Lot 309
  • 309

A Flemish Mythological tapestry, from the series The Labours of Hercules, Brussels, workshop of Bernaert van Brustom circa 1630

25,000 - 35,000 GBP
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  • wool silk
  • Approximately 345cm. high, 390cm. wide; 11ft. 4in., 12ft. 9in.
woven within an elaborate four-sided border, incorporating cartouches in each corner and the centres of each border, enclosing allegorical figures within landscape settings, with Latin inscriptions, with further narrow inner and outer borders with running reliefs of alternating interlocking motifs against a blue ground, the additional dark blue outer selvedge woven with the Brussels town mark and the weaver's name, Bernaert.Van.Brustom


Colours of this tapestry in reality are livelier and crisper and more defined in appearance. The catalogue photograph is too yellow in hue. The tapestry is lined and has hessian and hooks across the top for hanging. The overall condition is very good. It is in very good restored condition and is stable and ready to hang. The repairs have been executed very well. There are some small repairs in areas, particularly to the light areas and areas of silk highlights (commensurate with age), for example in the lower third of the tapestry between the knees of the figures, and to the yellow area right of Hercules, underneath the cattle (as visible in the catalogue photograph), yellow highlights in costume of figure lower right corner, and above the crowd of figures top left corner. There are small areas of reweave, for example around the rocks in the centre, and to areas of brown in areas, and to the hazlenut brown ground of the border. The dark brown of the edging of limbs has been restored (darker) in areas. This is a very good example of its genre. The tapestry is balanced in composition and colour, with a particularly wonderful border. The level of detailing in the design is very competent, exuberant and effective. The tapestry still has the narrow inner and outer borders. The outer selvedge is woven with the Brussels town mark and the weaver's name.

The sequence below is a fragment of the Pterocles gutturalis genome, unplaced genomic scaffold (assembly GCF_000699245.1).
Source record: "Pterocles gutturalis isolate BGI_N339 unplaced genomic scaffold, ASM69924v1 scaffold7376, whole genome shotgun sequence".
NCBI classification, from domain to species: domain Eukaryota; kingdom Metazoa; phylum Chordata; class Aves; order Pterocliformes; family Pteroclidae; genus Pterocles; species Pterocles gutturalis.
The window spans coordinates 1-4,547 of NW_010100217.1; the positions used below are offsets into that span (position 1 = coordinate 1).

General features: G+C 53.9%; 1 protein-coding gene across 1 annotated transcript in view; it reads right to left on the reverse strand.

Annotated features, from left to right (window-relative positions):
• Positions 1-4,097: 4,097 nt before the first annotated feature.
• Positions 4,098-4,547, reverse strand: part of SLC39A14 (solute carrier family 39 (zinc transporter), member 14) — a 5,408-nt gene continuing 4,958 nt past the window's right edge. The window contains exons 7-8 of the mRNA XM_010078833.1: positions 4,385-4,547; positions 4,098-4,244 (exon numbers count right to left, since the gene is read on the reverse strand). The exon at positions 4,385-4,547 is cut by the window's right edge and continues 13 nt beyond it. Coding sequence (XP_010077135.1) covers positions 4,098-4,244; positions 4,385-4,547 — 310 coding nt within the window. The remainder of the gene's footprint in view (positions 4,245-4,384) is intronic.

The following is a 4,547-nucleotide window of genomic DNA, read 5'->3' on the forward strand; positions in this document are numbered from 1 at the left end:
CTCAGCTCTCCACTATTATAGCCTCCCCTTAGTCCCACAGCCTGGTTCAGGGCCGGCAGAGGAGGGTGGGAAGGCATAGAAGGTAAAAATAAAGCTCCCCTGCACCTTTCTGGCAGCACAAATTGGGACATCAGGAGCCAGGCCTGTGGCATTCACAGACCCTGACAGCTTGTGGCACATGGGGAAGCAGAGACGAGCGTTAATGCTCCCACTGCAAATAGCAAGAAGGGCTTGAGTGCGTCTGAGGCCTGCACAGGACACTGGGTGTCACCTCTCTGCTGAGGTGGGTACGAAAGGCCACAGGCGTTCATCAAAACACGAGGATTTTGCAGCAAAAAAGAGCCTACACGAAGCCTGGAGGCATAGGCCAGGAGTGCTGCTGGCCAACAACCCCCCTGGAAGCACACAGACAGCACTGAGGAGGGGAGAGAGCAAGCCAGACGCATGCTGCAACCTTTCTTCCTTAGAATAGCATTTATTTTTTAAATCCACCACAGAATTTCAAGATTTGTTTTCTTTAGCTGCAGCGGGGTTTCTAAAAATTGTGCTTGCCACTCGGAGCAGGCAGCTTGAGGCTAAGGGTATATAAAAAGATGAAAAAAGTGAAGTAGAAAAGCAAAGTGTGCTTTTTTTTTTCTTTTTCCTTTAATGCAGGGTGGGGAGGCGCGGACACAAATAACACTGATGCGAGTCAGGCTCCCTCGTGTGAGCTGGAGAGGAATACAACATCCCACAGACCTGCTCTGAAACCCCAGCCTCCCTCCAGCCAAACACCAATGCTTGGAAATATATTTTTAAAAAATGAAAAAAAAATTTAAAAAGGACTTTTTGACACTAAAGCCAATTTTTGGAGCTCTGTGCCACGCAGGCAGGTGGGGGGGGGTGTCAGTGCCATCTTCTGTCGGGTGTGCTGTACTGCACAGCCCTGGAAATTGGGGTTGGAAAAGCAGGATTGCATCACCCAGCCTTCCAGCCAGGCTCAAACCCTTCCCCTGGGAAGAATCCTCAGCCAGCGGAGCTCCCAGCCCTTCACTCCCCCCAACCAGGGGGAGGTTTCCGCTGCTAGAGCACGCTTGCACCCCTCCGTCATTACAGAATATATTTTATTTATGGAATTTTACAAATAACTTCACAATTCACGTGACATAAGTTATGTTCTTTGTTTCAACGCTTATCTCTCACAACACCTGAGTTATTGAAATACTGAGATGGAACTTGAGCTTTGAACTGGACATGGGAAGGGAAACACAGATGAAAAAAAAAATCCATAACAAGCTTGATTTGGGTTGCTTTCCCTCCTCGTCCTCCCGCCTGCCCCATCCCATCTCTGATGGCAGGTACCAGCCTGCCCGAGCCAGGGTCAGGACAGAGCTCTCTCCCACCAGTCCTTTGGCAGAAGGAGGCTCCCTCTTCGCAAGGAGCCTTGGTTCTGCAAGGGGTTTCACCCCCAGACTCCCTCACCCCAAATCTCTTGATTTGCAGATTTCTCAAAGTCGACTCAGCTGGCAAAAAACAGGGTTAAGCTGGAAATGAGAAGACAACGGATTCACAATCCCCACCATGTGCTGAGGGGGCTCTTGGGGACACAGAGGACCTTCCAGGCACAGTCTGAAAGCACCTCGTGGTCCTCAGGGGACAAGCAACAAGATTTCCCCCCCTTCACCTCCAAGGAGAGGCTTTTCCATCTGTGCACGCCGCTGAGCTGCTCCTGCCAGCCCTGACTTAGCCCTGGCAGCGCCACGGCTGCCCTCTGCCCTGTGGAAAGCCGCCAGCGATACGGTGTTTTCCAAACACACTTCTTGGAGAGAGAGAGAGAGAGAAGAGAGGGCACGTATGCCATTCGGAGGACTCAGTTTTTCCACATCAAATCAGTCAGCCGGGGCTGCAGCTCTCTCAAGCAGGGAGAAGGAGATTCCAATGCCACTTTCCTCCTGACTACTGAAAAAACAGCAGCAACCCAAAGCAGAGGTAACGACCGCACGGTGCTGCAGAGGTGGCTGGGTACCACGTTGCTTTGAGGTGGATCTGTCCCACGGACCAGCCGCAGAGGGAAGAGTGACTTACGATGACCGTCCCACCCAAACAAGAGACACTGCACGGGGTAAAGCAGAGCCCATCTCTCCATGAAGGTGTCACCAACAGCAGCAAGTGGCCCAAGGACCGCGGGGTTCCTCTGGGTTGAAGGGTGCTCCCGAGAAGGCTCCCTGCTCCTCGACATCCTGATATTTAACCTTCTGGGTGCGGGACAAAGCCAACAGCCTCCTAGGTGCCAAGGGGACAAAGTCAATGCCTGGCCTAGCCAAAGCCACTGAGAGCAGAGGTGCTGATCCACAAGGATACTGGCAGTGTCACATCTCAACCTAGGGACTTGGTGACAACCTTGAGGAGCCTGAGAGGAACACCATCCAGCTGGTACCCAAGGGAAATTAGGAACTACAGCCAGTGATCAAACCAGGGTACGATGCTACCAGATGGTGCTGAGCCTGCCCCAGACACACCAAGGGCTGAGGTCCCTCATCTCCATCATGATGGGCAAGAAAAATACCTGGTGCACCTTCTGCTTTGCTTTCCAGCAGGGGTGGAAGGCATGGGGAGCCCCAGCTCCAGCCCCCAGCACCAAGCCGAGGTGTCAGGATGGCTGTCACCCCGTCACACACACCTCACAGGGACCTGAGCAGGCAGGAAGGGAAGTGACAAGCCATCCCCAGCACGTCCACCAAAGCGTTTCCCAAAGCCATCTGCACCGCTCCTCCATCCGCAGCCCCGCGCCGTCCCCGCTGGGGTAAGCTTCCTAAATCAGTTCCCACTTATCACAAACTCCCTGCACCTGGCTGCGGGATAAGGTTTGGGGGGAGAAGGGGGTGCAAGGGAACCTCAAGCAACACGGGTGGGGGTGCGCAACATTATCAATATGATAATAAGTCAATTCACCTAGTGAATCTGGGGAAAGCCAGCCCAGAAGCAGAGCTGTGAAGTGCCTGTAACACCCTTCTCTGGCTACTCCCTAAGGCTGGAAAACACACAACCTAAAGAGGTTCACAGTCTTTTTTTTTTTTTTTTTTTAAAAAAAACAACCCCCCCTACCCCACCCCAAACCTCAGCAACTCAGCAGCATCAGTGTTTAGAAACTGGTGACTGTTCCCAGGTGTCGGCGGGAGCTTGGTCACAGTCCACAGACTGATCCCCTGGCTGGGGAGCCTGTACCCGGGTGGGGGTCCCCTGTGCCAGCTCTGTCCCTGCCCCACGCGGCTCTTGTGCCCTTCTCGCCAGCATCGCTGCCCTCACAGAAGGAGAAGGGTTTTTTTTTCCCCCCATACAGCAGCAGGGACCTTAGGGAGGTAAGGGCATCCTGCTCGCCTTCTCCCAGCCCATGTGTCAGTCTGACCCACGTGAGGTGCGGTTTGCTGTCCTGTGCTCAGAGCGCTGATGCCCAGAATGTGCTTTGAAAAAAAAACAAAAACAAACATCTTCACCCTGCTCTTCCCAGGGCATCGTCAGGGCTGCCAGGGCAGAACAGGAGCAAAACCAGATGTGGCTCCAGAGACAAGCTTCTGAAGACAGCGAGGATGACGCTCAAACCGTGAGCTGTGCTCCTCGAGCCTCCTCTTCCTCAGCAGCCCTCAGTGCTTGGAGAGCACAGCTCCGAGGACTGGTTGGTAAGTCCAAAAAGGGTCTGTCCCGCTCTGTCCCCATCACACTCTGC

"In response to your inquiry, we are pleased to provide you with a general report of the condition of the property described above. Since we are not professional conservators or restorers, we urge you to consult with a restorer or conservator of your choice who will be better able to provide a detailed, professional report. Prospective buyers should inspect each lot to satisfy themselves as to condition and must understand that any statement made by Sotheby's is merely a subjective, qualified opinion. Prospective buyers should also refer to any Important Notices regarding this sale, which are printed in the Sale Catalogue.

Catalogue Note

Hercules was a legendary demi-god whose exploits were regarded as virtus heroica, and served as inspiration to men to perform heroic deeds. Hercules was the personification of physical strength and power and the subjects related to him were extremely popular in the Renaissance period. The hero’s exploits were interpreted with reference to the Liberal Arts and linked to scholarly pursuits and education, and in this series the borders are especially evocative of this, with the allegorical figures and the moral quotes of the Latin inscriptions, recalling Virtue and Honour.